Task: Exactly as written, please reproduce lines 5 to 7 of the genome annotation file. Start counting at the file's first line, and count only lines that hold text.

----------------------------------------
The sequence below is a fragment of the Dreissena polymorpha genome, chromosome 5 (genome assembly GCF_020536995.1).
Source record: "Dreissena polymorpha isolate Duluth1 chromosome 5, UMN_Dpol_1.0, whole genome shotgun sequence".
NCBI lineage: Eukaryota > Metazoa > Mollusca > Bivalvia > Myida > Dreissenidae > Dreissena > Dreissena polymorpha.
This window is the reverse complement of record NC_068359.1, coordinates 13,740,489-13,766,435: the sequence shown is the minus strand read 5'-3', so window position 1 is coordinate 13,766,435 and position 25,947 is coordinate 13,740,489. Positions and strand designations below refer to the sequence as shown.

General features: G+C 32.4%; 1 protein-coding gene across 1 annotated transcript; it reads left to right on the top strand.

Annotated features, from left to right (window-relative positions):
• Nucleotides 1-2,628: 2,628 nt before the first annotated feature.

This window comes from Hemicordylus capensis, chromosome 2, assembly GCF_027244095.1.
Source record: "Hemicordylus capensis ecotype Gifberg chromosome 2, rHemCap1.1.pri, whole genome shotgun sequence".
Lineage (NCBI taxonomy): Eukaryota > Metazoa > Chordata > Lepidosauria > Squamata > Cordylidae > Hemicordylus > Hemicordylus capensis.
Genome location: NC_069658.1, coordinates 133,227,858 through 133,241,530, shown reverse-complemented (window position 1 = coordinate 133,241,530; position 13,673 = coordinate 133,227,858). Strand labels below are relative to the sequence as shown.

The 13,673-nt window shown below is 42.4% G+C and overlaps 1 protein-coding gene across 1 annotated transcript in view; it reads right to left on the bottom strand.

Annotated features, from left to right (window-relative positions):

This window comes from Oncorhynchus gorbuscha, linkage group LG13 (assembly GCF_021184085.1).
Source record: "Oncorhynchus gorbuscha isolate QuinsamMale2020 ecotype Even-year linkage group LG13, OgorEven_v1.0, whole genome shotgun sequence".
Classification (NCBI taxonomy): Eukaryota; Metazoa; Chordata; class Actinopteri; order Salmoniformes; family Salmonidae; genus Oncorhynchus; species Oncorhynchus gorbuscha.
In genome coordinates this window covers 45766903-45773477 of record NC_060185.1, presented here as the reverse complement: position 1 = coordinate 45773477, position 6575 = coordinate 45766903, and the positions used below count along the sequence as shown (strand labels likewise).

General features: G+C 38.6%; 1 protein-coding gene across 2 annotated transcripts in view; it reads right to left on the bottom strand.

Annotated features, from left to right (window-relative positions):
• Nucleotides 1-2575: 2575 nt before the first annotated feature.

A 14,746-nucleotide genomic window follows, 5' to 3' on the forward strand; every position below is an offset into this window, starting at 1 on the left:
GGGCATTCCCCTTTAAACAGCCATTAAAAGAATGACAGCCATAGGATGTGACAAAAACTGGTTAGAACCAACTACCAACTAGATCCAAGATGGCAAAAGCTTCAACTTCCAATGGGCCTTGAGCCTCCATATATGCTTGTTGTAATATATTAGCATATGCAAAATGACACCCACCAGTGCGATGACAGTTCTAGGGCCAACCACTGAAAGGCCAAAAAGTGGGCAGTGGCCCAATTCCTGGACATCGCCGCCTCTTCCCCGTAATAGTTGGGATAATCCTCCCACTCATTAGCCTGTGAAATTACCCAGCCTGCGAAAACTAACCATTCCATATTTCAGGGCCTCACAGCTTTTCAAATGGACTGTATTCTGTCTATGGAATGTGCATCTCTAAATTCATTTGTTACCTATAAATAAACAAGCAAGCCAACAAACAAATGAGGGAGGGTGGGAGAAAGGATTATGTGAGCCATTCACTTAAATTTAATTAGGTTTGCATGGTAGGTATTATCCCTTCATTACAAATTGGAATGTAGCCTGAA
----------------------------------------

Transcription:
General features: G+C 32.4%; 1 protein-coding gene across 1 annotated transcript; it reads left to right on the top strand.

Annotated features, from left to right (window-relative positions):
• Nucleotides 1-2,628: 2,628 nt before the first annotated feature.